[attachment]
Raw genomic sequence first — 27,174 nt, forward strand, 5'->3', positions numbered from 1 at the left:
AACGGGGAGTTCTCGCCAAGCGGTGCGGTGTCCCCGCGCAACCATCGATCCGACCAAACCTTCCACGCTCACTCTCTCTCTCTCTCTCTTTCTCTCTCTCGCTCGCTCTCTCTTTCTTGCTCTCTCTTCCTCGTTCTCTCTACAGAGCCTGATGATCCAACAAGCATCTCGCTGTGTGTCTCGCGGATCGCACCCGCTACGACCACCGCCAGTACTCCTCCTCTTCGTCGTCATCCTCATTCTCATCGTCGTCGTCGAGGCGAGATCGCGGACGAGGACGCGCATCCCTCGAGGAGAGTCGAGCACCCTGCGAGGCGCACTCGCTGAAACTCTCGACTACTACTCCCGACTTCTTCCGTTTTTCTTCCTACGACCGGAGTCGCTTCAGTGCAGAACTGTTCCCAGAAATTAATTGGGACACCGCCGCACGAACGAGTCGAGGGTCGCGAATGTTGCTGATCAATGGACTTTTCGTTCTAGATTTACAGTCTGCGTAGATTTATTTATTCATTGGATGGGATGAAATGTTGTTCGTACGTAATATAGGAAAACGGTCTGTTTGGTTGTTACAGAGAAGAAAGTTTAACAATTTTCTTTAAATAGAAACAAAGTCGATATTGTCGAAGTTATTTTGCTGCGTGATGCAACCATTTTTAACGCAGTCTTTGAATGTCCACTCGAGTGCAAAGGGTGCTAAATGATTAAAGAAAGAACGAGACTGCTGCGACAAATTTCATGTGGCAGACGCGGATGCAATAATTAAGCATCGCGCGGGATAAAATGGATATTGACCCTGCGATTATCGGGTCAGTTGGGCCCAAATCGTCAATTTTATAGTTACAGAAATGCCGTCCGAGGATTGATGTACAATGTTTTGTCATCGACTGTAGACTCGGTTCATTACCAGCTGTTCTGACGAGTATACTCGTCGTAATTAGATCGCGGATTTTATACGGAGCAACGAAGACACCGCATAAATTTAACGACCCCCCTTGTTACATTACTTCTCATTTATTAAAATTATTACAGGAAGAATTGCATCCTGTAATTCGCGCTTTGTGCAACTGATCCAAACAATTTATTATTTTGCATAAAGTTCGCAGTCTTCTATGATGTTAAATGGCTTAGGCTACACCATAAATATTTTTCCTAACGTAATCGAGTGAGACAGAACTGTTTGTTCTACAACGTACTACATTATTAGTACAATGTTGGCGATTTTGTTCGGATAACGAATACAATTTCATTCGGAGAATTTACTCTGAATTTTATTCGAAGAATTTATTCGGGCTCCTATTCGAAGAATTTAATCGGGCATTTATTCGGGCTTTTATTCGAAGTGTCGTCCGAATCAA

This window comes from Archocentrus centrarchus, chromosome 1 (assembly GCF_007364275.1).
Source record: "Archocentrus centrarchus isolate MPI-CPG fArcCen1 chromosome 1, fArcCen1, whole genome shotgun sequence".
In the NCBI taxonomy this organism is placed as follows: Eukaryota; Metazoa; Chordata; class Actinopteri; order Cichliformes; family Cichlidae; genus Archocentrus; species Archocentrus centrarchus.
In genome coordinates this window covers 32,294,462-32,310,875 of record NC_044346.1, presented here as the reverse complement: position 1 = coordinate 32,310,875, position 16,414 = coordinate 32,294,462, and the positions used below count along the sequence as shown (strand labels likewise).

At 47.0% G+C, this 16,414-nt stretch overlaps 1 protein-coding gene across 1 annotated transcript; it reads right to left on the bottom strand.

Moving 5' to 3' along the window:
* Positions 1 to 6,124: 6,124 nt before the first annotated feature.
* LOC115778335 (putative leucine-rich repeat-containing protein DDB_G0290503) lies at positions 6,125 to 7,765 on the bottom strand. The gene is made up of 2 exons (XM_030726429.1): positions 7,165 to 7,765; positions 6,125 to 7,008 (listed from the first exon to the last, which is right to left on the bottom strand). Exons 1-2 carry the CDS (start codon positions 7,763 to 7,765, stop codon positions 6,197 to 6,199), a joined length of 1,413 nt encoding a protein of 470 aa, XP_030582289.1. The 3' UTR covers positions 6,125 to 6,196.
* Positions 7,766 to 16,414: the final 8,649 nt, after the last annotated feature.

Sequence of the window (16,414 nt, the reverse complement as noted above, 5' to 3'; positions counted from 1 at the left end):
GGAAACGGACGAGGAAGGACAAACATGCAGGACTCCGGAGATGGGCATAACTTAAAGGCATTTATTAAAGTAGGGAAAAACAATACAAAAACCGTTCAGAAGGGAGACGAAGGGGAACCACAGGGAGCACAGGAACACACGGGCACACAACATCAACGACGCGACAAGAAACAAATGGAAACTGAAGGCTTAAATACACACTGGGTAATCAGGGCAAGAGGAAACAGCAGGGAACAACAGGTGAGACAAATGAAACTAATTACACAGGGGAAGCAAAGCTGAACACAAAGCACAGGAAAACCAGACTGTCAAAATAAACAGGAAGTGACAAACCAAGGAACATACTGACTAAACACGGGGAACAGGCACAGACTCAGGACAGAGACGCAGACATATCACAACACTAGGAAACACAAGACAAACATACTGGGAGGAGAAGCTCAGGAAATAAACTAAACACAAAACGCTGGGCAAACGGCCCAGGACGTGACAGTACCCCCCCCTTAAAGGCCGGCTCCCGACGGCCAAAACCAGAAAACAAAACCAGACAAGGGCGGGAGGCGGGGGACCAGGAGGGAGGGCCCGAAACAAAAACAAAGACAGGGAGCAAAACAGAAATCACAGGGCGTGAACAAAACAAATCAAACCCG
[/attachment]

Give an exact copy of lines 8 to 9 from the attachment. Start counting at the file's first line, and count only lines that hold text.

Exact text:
Moving 5' to 3' along the window:
* Positions 1 to 6,124: 6,124 nt before the first annotated feature.